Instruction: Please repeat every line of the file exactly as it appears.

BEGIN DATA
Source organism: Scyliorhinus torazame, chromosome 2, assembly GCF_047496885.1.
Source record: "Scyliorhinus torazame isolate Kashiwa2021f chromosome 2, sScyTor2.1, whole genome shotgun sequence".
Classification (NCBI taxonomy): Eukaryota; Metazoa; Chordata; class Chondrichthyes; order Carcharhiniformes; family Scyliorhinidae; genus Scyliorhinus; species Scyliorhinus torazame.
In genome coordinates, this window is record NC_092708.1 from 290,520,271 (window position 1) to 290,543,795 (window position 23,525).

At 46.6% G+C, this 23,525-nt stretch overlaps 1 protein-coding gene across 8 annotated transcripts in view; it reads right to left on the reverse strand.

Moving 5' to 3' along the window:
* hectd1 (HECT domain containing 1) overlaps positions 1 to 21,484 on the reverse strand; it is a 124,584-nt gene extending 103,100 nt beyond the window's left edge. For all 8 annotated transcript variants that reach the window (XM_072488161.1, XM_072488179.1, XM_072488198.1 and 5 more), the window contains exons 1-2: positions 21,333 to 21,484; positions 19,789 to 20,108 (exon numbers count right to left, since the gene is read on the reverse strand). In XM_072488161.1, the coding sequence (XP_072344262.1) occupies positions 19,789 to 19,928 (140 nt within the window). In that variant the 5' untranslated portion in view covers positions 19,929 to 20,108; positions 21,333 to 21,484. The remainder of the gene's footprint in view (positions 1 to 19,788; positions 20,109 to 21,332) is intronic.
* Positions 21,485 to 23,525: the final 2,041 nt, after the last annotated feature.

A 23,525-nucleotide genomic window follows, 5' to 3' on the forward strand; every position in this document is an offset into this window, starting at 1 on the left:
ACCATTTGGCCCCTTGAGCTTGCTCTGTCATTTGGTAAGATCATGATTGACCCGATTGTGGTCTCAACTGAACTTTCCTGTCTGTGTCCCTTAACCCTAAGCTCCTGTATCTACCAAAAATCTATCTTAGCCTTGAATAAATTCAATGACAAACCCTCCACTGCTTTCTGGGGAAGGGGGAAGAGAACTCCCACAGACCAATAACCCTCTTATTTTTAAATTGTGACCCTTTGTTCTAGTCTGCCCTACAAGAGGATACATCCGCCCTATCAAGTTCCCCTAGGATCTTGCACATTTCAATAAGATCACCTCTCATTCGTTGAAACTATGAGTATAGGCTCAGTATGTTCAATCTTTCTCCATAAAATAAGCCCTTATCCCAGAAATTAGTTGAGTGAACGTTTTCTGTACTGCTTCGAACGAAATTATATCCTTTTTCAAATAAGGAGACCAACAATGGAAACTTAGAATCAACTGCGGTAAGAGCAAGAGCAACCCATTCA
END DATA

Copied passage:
Source organism: Scyliorhinus torazame, chromosome 2, assembly GCF_047496885.1.
Source record: "Scyliorhinus torazame isolate Kashiwa2021f chromosome 2, sScyTor2.1, whole genome shotgun sequence".
Classification (NCBI taxonomy): Eukaryota; Metazoa; Chordata; class Chondrichthyes; order Carcharhiniformes; family Scyliorhinidae; genus Scyliorhinus; species Scyliorhinus torazame.
In genome coordinates, this window is record NC_092708.1 from 290,520,271 (window position 1) to 290,543,795 (window position 23,525).

At 46.6% G+C, this 23,525-nt stretch overlaps 1 protein-coding gene across 8 annotated transcripts in view; it reads right to left on the reverse strand.

Moving 5' to 3' along the window:
* hectd1 (HECT domain containing 1) overlaps positions 1 to 21,484 on the reverse strand; it is a 124,584-nt gene extending 103,100 nt beyond the window's left edge. For all 8 annotated transcript variants that reach the window (XM_072488161.1, XM_072488179.1, XM_072488198.1 and 5 more), the window contains exons 1-2: positions 21,333 to 21,484; positions 19,789 to 20,108 (exon numbers count right to left, since the gene is read on the reverse strand). In XM_072488161.1, the coding sequence (XP_072344262.1) occupies positions 19,789 to 19,928 (140 nt within the window). In that variant the 5' untranslated portion in view covers positions 19,929 to 20,108; positions 21,333 to 21,484. The remainder of the gene's footprint in view (positions 1 to 19,788; positions 20,109 to 21,332) is intronic.
* Positions 21,485 to 23,525: the final 2,041 nt, after the last annotated feature.

A 23,525-nucleotide genomic window follows, 5' to 3' on the forward strand; every position in this document is an offset into this window, starting at 1 on the left:
ACCATTTGGCCCCTTGAGCTTGCTCTGTCATTTGGTAAGATCATGATTGACCCGATTGTGGTCTCAACTGAACTTTCCTGTCTGTGTCCCTTAACCCTAAGCTCCTGTATCTACCAAAAATCTATCTTAGCCTTGAATAAATTCAATGACAAACCCTCCACTGCTTTCTGGGGAAGGGGGAAGAGAACTCCCACAGACCAATAACCCTCTTATTTTTAAATTGTGACCCTTTGTTCTAGTCTGCCCTACAAGAGGATACATCCGCCCTATCAAGTTCCCCTAGGATCTTGCACATTTCAATAAGATCACCTCTCATTCGTTGAAACTATGAGTATAGGCTCAGTATGTTCAATCTTTCTCCATAAAATAAGCCCTTATCCCAGAAATTAGTTGAGTGAACGTTTTCTGTACTGCTTCGAACGAAATTATATCCTTTTTCAAATAAGGAGACCAACAATGGAAACTTAGAATCAACTGCGGTAAGAGCAAGAGCAACCCATTCA